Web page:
June 12, 2021

01

Beech Woods 10/22/2006 01 Oil Paint Rendered — Guilford College Woods, Greensboro, North Carolina
Friedrich Nietzsche said that mature people
are "a wheel rolling out of its own center."

I prefer the image of a gyroscope turning
out of its own center,
maintaining its balance and harmony
through chaos,
tsunami,
hurricane,
earthquake,
devastation
and the complete loss of everything.

The person who is mature in this respect
has returned to their childhood,
and is operating out of the complete innocence
and purity
of those in the first few years of life.

Asking the questions that beg to be asked.
Saying the things that cry out to be said.
Doing the things that call to be done.
Without calculating the odds,
considering their chances,
pondering their prospects,
or positioning themselves
to take advantage 
of their situation 
for gain and profit
and avoid grief, loss and sorrow.

Young children are innocent of all 
ulterior motives.

They do not scheme,
connive,
plot,
conspire,
contrive,
orchestrate,
concoct and devise
in order to enhance
their position
and way of being in the world.

They simply are themselves
in relation to their circumstances
and other people,
living innocently and spontaneously
without regard for any of 
the shoulds/oughts/musts/and must nots
that complicate and clutter
the lives of those who know how the world works
and how to work a room
to get what they want
and have their way
no matter what.

Joseph Campbell said that the way back
to the innocent world of the uninitiated child
is "by killing the dragon called Thou Shalt,"
and refusing to live by the rules governing
life in the world--
living instead out of the Mystery,
the mysterious source
of what needs to happen
when and where,
in integrating the opposites,
the contraries,
the contradictions
and polarities
at play in ourselves,
our environment,
our circumstances,
and bringing us forth
to meet what stands before us
with the best we have to offer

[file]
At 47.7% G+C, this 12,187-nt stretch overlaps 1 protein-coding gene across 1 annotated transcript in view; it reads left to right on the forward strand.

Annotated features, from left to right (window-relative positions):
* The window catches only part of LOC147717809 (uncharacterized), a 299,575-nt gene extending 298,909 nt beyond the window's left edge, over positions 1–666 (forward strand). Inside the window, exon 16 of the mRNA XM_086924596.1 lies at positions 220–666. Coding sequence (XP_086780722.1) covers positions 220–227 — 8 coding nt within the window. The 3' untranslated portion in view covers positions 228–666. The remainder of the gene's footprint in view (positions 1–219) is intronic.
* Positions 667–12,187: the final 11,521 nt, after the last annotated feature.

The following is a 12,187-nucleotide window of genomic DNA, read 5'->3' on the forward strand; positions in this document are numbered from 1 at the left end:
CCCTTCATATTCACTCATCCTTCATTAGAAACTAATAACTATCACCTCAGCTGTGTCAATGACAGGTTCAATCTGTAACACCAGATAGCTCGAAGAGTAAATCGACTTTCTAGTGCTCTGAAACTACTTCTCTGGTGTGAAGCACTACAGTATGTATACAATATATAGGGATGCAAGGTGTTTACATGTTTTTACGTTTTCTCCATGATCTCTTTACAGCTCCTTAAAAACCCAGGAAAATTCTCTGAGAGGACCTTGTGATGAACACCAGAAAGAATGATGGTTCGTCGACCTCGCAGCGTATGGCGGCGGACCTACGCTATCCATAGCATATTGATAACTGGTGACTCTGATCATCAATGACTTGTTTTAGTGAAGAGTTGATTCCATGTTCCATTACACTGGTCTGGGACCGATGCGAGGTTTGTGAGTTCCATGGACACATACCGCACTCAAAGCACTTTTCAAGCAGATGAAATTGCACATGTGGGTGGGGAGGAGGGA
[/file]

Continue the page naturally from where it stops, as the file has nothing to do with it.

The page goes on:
in the time and place,
the here and now,
of our living.

This is where it gets interesting.

There is prudent 
and there is imprudent,
wise and aware,
and impulsive and foolhardy.


Who/what do we listen to
in determining when to do what?
What guides our boat
on its path through the sea?
Through the heaving waves
of the wine dark sea?

This is the adventure of life
unfolding in the events
and context
of the day-to-day.

What to do when 
is our call to make.
And the call we make
makes all the difference.

What is it time for
right here, right now?
It is always up to us,
with everything on the line,
and only our original nature,
sincerity
and spontaneity
to work with.

Get out of the way,
and see what happens!
 

–0–

02

Cades Cove Methodist Church 01 02/28/2014 Oil Paint Rendered, Black and White — Great Smoky Mountains National Park, Townsend, Tennessee
It is one thing to meet the day
on the day's terms,
and another thing to depict to the day
what our terms are.

It is ridiculous to have terms.
Adam and Eve had terms.
You see how that worked out.

We negotiate our way through everyday,
intending no more 
than to respond faithfully and well
to what is called for
in each situation as it arises.

That is agenda enough.

Doing that while paying the bills
is a matter of doing that
while paying the bills.
There is no conflict
between doing what is called for
and paying the bills.

Sincerity and spontaneity 
carry the day,
every day.

Read the situation
and allow sincerity and spontaneity
lead the way.

We could have worse guides,
e.g., unbridled ambition
and ruthless greed.

Published by jimwdollar

I'm retired, and still finding my way--but now, I don't have to pretend that I know what I'm doing. I retired after 40.5 years as a minister in the Presbyterian Church USA, serving churches in Louisiana, Mississippi and North Carolina. I graduated from Austin Presbyterian Theological Seminary, in Austin, Texas, and Northwestern State University in Natchitoches, Louisiana. My wife, Judy, and I have three daughters and five granddaughters within about twenty minutes from where we live--and are enjoying our retirement as much as we have ever enjoyed anything.

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